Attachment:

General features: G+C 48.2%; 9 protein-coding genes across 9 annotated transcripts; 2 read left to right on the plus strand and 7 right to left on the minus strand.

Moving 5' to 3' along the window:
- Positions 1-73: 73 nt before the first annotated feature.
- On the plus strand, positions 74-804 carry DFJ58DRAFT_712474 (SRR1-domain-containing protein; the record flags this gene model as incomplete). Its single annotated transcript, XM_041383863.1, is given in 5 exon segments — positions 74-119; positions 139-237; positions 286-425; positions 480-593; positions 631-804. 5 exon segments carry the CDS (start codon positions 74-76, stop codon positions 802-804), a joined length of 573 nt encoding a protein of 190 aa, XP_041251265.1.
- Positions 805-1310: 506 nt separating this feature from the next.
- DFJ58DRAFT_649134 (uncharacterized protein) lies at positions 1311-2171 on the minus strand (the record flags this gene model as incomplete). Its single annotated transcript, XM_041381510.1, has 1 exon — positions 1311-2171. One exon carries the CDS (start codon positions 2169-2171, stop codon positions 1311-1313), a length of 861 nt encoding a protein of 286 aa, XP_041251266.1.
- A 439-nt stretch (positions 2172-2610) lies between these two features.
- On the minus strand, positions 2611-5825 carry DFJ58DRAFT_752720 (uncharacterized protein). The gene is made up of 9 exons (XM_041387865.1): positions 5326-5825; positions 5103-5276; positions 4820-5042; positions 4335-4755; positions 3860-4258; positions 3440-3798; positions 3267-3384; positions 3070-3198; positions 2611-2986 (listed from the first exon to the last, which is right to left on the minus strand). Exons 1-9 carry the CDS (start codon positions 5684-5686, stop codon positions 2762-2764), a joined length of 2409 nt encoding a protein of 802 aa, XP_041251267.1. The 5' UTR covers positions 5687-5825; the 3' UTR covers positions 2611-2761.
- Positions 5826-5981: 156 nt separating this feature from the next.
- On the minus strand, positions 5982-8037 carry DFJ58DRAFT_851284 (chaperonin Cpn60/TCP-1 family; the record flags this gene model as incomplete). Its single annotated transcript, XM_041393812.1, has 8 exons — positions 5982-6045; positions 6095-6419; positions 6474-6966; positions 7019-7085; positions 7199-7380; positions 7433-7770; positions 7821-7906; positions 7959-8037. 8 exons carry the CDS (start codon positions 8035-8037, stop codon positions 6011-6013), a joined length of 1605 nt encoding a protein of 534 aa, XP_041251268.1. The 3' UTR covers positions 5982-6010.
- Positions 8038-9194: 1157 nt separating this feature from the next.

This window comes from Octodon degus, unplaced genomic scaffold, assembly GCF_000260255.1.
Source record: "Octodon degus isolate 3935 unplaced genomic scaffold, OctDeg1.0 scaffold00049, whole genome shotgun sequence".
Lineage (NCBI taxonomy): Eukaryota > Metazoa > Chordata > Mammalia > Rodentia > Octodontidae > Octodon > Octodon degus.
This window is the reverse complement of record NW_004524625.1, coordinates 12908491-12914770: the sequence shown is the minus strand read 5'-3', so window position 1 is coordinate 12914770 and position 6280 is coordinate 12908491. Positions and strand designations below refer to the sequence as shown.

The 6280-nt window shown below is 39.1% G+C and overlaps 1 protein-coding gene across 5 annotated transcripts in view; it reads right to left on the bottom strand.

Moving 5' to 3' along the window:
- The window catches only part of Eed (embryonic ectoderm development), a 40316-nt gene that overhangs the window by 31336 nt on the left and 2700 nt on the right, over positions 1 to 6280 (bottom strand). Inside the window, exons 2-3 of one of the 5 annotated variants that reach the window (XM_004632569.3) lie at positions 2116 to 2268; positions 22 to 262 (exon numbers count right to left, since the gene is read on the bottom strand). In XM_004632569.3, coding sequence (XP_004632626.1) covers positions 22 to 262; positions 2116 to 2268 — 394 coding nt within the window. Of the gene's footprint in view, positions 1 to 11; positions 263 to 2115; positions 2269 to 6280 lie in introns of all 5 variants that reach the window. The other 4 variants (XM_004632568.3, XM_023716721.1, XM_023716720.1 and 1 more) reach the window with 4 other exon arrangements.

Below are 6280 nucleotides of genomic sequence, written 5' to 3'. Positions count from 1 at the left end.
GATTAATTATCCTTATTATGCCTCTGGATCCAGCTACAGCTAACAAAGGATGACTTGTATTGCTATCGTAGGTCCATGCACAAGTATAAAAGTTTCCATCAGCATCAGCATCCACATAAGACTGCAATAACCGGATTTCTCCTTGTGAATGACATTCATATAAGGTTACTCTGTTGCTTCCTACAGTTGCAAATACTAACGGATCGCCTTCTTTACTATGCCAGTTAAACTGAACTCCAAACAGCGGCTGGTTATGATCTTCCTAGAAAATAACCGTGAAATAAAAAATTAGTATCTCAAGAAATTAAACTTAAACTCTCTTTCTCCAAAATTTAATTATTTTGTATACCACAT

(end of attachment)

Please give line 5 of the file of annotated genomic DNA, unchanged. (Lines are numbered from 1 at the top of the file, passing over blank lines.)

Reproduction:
- Positions 805-1310: 506 nt separating this feature from the next.